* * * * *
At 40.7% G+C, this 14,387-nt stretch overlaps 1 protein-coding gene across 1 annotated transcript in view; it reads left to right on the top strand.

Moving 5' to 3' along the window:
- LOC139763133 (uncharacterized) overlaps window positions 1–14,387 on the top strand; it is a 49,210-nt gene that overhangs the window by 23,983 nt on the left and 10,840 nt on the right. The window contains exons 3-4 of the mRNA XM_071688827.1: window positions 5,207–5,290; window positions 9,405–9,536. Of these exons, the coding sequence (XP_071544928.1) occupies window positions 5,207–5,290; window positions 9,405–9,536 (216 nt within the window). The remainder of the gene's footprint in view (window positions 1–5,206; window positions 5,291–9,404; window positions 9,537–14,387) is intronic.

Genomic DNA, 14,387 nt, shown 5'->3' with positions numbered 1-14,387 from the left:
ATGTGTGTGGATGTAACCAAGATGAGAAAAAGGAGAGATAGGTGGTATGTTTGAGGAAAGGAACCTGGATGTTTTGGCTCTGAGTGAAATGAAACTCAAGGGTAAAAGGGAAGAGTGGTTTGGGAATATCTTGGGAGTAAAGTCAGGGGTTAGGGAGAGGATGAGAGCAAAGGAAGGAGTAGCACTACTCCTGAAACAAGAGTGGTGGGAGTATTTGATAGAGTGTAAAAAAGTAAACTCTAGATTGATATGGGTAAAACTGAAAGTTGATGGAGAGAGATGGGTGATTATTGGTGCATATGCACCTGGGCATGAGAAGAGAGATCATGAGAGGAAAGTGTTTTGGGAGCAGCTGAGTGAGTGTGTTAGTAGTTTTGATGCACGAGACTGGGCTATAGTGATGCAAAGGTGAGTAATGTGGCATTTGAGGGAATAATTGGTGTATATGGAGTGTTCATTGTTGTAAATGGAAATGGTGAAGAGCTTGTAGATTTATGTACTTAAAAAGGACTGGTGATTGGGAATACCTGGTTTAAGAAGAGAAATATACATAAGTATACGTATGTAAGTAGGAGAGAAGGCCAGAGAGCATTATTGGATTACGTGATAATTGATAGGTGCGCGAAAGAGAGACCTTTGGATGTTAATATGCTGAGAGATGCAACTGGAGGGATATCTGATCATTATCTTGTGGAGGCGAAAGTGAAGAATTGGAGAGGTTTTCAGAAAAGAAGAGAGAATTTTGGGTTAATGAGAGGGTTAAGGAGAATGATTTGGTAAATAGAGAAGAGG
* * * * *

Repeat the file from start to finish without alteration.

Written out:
At 40.7% G+C, this 14,387-nt stretch overlaps 1 protein-coding gene across 1 annotated transcript in view; it reads left to right on the top strand.

Moving 5' to 3' along the window:
- LOC139763133 (uncharacterized) overlaps window positions 1–14,387 on the top strand; it is a 49,210-nt gene that overhangs the window by 23,983 nt on the left and 10,840 nt on the right. The window contains exons 3-4 of the mRNA XM_071688827.1: window positions 5,207–5,290; window positions 9,405–9,536. Of these exons, the coding sequence (XP_071544928.1) occupies window positions 5,207–5,290; window positions 9,405–9,536 (216 nt within the window). The remainder of the gene's footprint in view (window positions 1–5,206; window positions 5,291–9,404; window positions 9,537–14,387) is intronic.

Genomic DNA, 14,387 nt, shown 5'->3' with positions numbered 1-14,387 from the left:
ATGTGTGTGGATGTAACCAAGATGAGAAAAAGGAGAGATAGGTGGTATGTTTGAGGAAAGGAACCTGGATGTTTTGGCTCTGAGTGAAATGAAACTCAAGGGTAAAAGGGAAGAGTGGTTTGGGAATATCTTGGGAGTAAAGTCAGGGGTTAGGGAGAGGATGAGAGCAAAGGAAGGAGTAGCACTACTCCTGAAACAAGAGTGGTGGGAGTATTTGATAGAGTGTAAAAAAGTAAACTCTAGATTGATATGGGTAAAACTGAAAGTTGATGGAGAGAGATGGGTGATTATTGGTGCATATGCACCTGGGCATGAGAAGAGAGATCATGAGAGGAAAGTGTTTTGGGAGCAGCTGAGTGAGTGTGTTAGTAGTTTTGATGCACGAGACTGGGCTATAGTGATGCAAAGGTGAGTAATGTGGCATTTGAGGGAATAATTGGTGTATATGGAGTGTTCATTGTTGTAAATGGAAATGGTGAAGAGCTTGTAGATTTATGTACTTAAAAAGGACTGGTGATTGGGAATACCTGGTTTAAGAAGAGAAATATACATAAGTATACGTATGTAAGTAGGAGAGAAGGCCAGAGAGCATTATTGGATTACGTGATAATTGATAGGTGCGCGAAAGAGAGACCTTTGGATGTTAATATGCTGAGAGATGCAACTGGAGGGATATCTGATCATTATCTTGTGGAGGCGAAAGTGAAGAATTGGAGAGGTTTTCAGAAAAGAAGAGAGAATTTTGGGTTAATGAGAGGGTTAAGGAGAATGATTTGGTAAATAGAGAAGAGG